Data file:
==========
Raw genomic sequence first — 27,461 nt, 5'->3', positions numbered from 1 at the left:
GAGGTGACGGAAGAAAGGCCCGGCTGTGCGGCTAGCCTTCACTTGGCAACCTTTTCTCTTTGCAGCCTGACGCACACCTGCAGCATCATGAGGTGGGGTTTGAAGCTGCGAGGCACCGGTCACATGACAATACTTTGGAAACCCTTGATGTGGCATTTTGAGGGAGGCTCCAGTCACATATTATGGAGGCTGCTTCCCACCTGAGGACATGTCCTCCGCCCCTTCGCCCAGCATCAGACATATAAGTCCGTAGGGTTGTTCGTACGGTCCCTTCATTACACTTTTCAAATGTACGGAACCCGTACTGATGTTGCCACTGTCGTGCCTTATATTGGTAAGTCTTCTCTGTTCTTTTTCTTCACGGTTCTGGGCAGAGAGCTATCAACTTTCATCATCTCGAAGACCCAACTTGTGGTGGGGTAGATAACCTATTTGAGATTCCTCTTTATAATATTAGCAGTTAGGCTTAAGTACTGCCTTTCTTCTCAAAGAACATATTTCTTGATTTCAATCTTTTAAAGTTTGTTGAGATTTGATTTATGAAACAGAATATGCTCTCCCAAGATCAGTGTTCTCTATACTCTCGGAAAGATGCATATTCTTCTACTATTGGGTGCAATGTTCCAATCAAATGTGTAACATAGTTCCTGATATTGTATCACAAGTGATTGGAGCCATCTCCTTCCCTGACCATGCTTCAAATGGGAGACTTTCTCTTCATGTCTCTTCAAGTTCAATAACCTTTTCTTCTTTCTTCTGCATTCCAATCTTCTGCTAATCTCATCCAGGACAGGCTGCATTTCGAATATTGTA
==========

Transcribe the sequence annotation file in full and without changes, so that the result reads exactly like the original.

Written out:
Raw genomic sequence first — 27,461 nt, 5'->3', positions numbered from 1 at the left:
GAGGTGACGGAAGAAAGGCCCGGCTGTGCGGCTAGCCTTCACTTGGCAACCTTTTCTCTTTGCAGCCTGACGCACACCTGCAGCATCATGAGGTGGGGTTTGAAGCTGCGAGGCACCGGTCACATGACAATACTTTGGAAACCCTTGATGTGGCATTTTGAGGGAGGCTCCAGTCACATATTATGGAGGCTGCTTCCCACCTGAGGACATGTCCTCCGCCCCTTCGCCCAGCATCAGACATATAAGTCCGTAGGGTTGTTCGTACGGTCCCTTCATTACACTTTTCAAATGTACGGAACCCGTACTGATGTTGCCACTGTCGTGCCTTATATTGGTAAGTCTTCTCTGTTCTTTTTCTTCACGGTTCTGGGCAGAGAGCTATCAACTTTCATCATCTCGAAGACCCAACTTGTGGTGGGGTAGATAACCTATTTGAGATTCCTCTTTATAATATTAGCAGTTAGGCTTAAGTACTGCCTTTCTTCTCAAAGAACATATTTCTTGATTTCAATCTTTTAAAGTTTGTTGAGATTTGATTTATGAAACAGAATATGCTCTCCCAAGATCAGTGTTCTCTATACTCTCGGAAAGATGCATATTCTTCTACTATTGGGTGCAATGTTCCAATCAAATGTGTAACATAGTTCCTGATATTGTATCACAAGTGATTGGAGCCATCTCCTTCCCTGACCATGCTTCAAATGGGAGACTTTCTCTTCATGTCTCTTCAAGTTCAATAACCTTTTCTTCTTTCTTCTGCATTCCAATCTTCTGCTAATCTCATCCAGGACAGGCTGCATTTCGAATATTGTA